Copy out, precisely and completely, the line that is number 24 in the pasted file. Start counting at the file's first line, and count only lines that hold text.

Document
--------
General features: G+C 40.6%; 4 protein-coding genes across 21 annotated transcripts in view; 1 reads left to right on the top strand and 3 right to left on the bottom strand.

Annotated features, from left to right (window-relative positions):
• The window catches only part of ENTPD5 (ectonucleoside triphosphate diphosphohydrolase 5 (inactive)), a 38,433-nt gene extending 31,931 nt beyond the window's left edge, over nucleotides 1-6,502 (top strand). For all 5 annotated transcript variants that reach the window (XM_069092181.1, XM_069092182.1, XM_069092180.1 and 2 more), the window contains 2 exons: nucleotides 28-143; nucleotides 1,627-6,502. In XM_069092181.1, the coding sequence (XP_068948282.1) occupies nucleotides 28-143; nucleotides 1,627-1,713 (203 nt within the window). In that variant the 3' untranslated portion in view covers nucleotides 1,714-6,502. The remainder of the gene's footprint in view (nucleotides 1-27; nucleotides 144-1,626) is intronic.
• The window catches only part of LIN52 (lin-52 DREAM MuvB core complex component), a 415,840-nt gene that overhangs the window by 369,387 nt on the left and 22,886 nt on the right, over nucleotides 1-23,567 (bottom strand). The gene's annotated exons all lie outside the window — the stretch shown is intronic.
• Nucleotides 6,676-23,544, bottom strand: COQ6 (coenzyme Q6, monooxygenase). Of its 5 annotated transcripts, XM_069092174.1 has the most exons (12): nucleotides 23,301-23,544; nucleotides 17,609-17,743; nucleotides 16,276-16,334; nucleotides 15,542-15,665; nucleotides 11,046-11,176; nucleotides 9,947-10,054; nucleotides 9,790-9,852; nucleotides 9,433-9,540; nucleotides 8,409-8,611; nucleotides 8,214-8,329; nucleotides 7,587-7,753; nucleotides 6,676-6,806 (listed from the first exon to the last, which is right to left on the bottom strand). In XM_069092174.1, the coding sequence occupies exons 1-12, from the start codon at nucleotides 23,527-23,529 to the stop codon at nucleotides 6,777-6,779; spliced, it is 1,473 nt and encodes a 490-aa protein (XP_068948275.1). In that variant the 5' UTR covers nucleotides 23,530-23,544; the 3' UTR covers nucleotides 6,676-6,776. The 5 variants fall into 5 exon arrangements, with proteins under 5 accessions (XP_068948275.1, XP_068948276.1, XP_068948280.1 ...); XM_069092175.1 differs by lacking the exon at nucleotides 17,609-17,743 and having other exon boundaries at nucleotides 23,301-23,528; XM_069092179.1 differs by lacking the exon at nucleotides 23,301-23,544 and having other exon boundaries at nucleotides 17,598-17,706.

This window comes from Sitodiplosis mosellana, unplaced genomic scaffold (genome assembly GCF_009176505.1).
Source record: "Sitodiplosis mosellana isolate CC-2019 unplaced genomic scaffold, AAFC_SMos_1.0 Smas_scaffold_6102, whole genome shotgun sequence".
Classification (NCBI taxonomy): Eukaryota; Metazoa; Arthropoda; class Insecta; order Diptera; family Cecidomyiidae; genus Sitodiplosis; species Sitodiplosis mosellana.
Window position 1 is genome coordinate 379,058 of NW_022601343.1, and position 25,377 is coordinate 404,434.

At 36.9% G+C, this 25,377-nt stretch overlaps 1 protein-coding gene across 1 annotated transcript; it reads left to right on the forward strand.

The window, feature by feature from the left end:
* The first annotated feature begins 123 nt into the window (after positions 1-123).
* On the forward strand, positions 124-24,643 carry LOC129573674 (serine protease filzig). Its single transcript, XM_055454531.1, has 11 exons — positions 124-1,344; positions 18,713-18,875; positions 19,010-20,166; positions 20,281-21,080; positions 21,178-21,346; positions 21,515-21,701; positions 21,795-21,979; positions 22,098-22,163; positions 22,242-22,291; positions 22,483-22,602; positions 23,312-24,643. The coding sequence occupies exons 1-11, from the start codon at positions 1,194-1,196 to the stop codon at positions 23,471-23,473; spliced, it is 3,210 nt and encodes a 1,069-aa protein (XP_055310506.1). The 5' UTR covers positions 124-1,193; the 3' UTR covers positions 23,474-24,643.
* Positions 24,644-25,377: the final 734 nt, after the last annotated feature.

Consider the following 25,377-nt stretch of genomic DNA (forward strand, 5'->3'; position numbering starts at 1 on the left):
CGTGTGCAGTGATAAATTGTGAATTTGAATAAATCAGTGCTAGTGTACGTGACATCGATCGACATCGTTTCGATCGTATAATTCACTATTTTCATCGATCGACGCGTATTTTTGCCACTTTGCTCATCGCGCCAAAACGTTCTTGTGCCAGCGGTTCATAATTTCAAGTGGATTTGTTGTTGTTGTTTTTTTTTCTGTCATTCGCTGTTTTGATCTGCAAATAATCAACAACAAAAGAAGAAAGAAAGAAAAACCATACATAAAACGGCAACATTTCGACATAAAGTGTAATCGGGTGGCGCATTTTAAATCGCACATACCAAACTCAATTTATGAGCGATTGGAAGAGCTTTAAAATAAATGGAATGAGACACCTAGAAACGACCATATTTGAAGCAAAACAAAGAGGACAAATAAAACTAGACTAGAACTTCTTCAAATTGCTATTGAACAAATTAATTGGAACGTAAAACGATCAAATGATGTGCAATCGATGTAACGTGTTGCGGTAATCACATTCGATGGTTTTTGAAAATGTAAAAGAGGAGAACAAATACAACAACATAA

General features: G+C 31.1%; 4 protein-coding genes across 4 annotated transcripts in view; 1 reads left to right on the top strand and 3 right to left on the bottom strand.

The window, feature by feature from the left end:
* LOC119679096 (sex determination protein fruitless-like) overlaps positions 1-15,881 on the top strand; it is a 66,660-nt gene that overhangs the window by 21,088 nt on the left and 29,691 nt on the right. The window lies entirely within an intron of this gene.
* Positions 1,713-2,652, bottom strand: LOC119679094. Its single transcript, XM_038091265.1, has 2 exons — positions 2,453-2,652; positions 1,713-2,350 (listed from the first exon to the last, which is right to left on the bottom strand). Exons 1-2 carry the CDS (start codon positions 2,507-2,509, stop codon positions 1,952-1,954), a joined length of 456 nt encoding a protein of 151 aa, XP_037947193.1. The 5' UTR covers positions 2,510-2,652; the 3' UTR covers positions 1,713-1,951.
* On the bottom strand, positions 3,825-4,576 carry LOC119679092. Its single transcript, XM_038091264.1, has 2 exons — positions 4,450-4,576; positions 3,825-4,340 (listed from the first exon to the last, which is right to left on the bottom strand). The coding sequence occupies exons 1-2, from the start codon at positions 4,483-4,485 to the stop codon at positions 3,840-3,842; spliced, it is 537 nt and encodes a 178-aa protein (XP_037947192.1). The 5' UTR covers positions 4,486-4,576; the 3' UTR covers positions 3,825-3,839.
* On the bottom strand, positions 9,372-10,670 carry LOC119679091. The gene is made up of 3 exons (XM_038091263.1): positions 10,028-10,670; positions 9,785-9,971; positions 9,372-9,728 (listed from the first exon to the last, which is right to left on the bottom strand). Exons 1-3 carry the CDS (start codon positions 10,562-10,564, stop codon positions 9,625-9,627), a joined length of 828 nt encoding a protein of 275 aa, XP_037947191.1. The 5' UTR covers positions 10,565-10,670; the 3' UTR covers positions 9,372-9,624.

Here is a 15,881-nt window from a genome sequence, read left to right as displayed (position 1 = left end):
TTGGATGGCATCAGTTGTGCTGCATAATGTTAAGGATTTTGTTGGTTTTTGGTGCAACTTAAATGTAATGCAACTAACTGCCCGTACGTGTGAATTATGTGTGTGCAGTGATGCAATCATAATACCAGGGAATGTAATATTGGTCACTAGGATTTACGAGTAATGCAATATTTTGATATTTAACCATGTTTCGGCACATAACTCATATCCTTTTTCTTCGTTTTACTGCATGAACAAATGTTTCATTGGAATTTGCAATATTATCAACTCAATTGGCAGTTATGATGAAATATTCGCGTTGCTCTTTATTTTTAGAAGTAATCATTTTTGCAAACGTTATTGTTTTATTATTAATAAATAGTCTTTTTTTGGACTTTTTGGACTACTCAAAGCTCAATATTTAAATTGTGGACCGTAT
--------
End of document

TTGGATGGCATCAGTTGTGCTGCATAATGTTAAGGATTTTGTTGGTTTTTGGTGCAACTTAAATGTAATGCAACTAACTGCCCGTACGTGTGAATTATGTGTGTGCAGTGATGCAATCATAATACCAGGGAATGTAATATTGGTCACTAGGATTTACGAGTAATGCAATATTTTGATATTTAACCATGTTTCGGCACATAACTCATATCCTTTTTCTTCGTTTTACTGCATGAACAAATGTTTCATTGGAATTTGCAATATTATCAACTCAATTGGCAGTTATGATGAAATATTCGCGTTGCTCTTTATTTTTAGAAGTAATCATTTTTGCAAACGTTATTGTTTTATTATTAATAAATAGTCTTTTTTTGGACTTTTTGGACTACTCAAAGCTCAATATTTAAATTGTGGACCGTAT